Thursday Jan. 16, 2020

Jan. 9, 2020

9 janvier 2020



BREAKFAST AT THE LEGION from 8 a.m. to 11:30 a.m. $2 from every breakfast goes to support the Legion. Table service Provided every Saturday morning by members of the local Cadets.

GLOUCESTER HISTORICAL SOCIETY -- Please come to the Gloucester Horticultural Society's monthly meeting at the Queenswood Heights Community Centre, doors open at 6 p.m., the meeting starts at 7 p.m. Guest speaker: Jordan of Bird and Bee. He will talk about collecting, storing and sharing seeds. Guests welcome free of charge. Email:

FETE FRISSONS 10 a.m. to 1 p.m. at the Shenjman Arts Centre. Celebrate Winterlude in Orléans and shake up winter with a day of family fun! Enjoy free musical entertainment, face-painting, art making, storytelling, dancing and outdoor fun in the snow!


Minority governments the norm rather than the exception

By Walter Robinson
Nov. 26, 2019

The federal election is now one-month in the rear-view mirror of local history and Marie-France Lalonde (belated congratulations to her) will represent all citizens and residents who live in the electoral district of Orléans as our MP.

Given her experience as a former provincial MPP and Cabinet Minister, the learning curve to adjust to federal parliamentary procedure should be an easy climb for Madame Lalonde.

However, the bigger challenge for her and her constituency team will be the change of tone and quasi-invisibility that is required from any federal MP to navigate the complexities of immigration, employment insurance, passports, OAP-GIS-CPP payments, veterans� pensions, the Phoenix pay system debacle and other federal service areas as opposed to higher profile provincial issues such as healthcare and education that often play out on the nightly newscasts and front pages of print and digital media sites.

Stepping back to view the national landscape and given much of the national media commentary, you would think that the re-elected minority Liberal government situation will result in chaos and acrimony. This scribe begs to differ and the lessons of more than 60 years of modern history and that fact that we are home to a non-partisan (for the most part) and professional public service and excellent non-partisan advisors in the House of Commons and Senate gives me hope that all will be fine.

Since the election of John G. Diefenbaker back in 1957 we have gone through 22 elections and they have been split right-down the middle with 11 majorities and 11 minorities. And only Brian Mulroney (1984 and 1988) and Jean Chretien (1993, 1997 and 2000) can claim repeat majority governments.

For the rest of the time transitions from majority to minority governments and vice versa have been the rule, not the exception, and the country has gotten along just fine.

This reality is a testament to the stability of our parliamentary system that has functioned with a three- and four-party reality on and off for almost a century since 1921 and dare I say it, thrived in its more modern five-party incarnation for almost 27 years since 1993.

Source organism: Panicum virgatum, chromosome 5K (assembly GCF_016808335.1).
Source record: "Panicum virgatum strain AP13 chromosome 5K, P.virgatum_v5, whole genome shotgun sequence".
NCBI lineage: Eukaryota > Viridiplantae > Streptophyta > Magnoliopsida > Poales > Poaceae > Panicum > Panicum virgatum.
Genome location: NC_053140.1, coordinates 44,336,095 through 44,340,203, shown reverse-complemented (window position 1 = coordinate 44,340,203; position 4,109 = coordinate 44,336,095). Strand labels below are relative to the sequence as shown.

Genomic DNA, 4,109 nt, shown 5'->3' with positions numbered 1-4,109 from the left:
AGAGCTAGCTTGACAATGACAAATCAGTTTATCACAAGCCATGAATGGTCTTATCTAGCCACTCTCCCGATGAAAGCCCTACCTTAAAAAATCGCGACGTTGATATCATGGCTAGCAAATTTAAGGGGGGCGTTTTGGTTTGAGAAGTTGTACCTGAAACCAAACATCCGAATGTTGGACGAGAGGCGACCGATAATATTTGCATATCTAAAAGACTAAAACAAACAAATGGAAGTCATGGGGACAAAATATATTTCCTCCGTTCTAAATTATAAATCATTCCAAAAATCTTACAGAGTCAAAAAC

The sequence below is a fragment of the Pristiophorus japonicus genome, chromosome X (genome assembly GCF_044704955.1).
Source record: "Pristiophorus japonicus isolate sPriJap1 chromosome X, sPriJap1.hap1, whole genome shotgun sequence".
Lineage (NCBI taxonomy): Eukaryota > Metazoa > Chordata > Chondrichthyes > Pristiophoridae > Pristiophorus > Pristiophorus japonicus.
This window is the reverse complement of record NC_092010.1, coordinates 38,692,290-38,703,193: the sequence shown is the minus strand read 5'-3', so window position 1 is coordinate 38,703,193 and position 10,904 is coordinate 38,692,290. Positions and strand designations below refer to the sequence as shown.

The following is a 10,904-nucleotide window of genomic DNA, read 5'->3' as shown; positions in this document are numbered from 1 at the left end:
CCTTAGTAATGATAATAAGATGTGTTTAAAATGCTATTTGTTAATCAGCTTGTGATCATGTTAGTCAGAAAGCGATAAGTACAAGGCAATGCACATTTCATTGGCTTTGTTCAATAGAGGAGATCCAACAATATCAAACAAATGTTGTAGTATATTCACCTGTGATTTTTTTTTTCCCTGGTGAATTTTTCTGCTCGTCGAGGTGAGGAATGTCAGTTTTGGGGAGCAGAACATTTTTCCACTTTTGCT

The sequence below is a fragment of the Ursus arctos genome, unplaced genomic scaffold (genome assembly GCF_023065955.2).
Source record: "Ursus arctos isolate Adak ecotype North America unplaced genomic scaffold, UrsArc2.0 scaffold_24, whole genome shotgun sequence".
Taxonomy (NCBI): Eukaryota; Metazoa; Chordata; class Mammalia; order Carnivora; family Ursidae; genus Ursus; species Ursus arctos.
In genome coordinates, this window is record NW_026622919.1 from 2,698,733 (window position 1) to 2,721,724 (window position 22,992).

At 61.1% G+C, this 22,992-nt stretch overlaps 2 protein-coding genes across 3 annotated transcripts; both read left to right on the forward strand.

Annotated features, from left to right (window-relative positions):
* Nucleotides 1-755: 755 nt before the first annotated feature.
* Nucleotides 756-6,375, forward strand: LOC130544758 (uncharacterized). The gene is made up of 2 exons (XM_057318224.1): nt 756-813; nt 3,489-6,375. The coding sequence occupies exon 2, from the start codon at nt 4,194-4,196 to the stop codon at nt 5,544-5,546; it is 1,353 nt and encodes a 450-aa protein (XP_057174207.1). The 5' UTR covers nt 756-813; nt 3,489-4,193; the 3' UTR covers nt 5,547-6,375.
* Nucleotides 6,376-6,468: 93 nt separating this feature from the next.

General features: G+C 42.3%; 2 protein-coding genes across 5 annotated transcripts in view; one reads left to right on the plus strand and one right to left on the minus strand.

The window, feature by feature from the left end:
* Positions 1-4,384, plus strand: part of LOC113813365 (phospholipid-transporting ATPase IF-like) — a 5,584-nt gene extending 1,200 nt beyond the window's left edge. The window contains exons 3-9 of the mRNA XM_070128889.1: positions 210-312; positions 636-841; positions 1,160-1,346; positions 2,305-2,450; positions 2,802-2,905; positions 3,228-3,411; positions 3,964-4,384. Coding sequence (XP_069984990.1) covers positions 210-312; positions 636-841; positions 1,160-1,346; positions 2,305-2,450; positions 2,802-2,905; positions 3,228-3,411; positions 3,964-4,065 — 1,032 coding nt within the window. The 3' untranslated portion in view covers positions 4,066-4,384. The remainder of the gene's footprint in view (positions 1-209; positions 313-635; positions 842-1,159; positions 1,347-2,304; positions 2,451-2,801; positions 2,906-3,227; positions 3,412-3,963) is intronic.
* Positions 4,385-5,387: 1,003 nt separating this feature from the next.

Yes, the media will play up various confidence votes and this or that opposition leader will posture and huff and puff, but my early guess is that Prime Minister Trudeau and his team have a runway of 18- to 24-months. Then, when we do go back to the polls in 2021 or 2022, it will be the Liberals own doing as opposed to losing a confidence vote in the House. We will go through eight- to 12-week sitting cycles of political brinkmanship but then all will be calm during each break and it will be rinse-lather-repeat for a few years to come.

The bigger political files for us here in Orléans will be local, like LRT or #HelLRT, #railfail and #OCcasional-Transpo as I have seen frustrated riders call it as they take to social media to air their complaints.

And at the provincial level, the work-to-rule campaigns by elementary and secondary teachers in the public board along with very ambitious health care restructuring plans that the Ford government has undertaken will cause angst for parents and voters alike.

Meanwhile, Ms. Lalonde will hopefully be focused on Phoenix pay system fixes, local employment diversification (not just telecommuting centres for federal public servants) and working with her city colleagues on the Brian Coburn extension and other congestion hot spots as our community continues to experience solid growth and exponential development south of Innes Road from Navan Road all the way east to Trim Road.

Amidst all this political hustle and bustle we are also entering the Christmas Holiday season and as I have done in other years, I urge you to find time to volunteer and/or donate to a local organization.

We are fortunate to live in a safe and prosperous community yet some of our neighbours do not share in this prosperity and a small gift of time, money or a food, clothing, equipment or toy donation will make a world of difference to someone.

If you're not sure where to start, point your browser to then scroll down to the Community links section, click and you will find a list of local community service and organizations that will gladly and thankfully welcome your support, or visit the Orléans-Cumberland Community Resource Centre website at and sign up for one of their Christmas programs.



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180-FITNESS CENTRE: Home of the Biggest Loser




VIEWPOINT: It’s 2020 – what will the next 20 years have in store?


WALTER ROBINSON: Minority governments the norm rather than the exception


HEATHER JAMIESON: Effort to be environmentally conscious ends longstanding tradition

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